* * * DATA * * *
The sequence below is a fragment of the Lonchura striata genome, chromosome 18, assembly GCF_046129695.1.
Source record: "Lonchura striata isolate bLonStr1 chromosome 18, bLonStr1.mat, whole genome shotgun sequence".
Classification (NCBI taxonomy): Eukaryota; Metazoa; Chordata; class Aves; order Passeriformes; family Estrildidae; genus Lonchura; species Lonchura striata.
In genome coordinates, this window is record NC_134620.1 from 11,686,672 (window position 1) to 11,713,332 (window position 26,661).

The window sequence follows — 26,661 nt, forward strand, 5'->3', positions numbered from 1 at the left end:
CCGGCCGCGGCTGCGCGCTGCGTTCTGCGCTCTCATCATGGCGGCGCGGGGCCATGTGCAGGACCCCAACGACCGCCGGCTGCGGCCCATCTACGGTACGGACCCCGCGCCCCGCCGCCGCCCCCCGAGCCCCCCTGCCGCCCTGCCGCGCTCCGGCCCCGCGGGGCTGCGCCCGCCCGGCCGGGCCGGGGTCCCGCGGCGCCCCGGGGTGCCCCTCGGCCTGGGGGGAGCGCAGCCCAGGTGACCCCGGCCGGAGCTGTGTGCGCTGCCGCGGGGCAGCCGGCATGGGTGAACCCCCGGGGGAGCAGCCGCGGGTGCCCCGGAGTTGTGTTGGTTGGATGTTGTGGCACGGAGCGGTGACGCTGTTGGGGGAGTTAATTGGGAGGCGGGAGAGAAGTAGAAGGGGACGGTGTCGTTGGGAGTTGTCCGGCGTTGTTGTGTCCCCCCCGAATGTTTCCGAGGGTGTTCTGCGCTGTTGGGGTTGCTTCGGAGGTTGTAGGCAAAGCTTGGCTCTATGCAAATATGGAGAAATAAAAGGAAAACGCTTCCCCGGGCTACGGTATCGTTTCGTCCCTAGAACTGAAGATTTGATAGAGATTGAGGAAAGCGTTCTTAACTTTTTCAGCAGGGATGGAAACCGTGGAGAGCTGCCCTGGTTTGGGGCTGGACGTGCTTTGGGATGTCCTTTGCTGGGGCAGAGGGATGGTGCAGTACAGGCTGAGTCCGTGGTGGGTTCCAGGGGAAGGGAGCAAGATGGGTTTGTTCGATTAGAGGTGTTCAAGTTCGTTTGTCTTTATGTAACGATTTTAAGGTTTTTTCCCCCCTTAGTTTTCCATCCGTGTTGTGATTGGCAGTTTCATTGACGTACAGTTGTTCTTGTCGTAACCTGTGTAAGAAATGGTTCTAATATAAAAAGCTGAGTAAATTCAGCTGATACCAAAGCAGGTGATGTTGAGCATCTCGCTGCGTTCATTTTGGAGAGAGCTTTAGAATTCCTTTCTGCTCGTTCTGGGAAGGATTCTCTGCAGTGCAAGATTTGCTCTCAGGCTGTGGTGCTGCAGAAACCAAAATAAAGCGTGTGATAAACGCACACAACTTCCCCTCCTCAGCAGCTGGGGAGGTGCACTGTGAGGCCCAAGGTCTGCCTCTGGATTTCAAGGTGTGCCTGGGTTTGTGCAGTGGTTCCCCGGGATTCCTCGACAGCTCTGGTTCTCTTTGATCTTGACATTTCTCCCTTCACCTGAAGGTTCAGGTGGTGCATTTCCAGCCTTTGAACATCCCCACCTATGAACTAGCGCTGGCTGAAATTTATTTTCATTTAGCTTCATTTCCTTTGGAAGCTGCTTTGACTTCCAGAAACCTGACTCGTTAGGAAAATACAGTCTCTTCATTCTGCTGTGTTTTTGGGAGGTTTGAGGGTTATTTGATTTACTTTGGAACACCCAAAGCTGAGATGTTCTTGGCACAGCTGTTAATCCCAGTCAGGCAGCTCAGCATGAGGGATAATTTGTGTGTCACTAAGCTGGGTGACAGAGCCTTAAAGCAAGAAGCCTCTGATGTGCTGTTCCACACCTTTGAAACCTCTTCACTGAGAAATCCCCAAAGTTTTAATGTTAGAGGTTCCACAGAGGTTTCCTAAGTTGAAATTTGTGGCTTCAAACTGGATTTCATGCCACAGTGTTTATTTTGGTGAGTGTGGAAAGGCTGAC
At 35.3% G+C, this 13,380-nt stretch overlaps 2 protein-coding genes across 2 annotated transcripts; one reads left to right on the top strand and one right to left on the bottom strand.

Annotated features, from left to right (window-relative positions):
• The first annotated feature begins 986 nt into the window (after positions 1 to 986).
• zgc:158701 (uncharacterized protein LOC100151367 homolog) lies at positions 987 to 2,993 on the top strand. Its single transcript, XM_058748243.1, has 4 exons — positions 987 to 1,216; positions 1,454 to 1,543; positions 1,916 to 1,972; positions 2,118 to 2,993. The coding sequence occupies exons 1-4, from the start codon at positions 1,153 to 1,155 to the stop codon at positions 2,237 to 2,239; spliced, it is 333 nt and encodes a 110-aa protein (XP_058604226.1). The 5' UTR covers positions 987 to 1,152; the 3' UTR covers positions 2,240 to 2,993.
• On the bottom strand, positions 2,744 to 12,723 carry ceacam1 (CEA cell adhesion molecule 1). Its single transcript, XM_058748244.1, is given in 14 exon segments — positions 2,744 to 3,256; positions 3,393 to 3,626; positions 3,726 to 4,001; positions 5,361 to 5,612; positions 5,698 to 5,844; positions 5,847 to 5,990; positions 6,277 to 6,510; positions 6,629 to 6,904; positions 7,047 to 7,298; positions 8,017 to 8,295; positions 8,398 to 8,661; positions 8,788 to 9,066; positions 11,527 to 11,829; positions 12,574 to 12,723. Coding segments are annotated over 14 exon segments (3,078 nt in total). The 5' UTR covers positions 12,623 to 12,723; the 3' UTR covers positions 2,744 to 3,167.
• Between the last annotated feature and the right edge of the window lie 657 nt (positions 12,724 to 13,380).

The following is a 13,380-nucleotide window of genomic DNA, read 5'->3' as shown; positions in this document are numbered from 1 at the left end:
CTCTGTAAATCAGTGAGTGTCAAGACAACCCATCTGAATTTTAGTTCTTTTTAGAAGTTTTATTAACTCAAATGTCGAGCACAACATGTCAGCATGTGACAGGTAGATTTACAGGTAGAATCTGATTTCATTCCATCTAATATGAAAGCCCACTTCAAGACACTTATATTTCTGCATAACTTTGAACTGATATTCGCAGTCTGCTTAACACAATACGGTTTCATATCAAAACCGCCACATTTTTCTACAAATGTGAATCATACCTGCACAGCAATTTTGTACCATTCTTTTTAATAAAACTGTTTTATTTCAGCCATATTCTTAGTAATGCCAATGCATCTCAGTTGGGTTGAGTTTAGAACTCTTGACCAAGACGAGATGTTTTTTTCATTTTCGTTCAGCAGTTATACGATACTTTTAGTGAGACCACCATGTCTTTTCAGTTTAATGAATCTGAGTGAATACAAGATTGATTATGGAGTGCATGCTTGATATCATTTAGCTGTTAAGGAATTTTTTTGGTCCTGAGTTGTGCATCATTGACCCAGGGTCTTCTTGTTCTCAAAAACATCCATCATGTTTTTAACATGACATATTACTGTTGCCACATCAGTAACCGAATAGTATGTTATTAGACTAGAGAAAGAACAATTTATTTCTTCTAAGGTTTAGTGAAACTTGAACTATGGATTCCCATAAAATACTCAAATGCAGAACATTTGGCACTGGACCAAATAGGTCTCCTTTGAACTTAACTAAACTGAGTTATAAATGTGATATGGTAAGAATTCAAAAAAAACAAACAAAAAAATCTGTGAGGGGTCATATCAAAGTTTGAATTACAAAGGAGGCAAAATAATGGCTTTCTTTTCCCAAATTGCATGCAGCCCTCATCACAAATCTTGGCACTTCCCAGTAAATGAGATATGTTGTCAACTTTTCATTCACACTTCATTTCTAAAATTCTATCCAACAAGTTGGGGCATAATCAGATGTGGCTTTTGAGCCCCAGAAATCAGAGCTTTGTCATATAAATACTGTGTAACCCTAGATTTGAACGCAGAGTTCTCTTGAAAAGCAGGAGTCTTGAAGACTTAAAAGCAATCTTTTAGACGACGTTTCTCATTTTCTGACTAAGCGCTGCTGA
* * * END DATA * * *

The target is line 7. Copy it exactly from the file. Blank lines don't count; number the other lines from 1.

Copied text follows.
At 35.3% G+C, this 13,380-nt stretch overlaps 2 protein-coding genes across 2 annotated transcripts; one reads left to right on the top strand and one right to left on the bottom strand.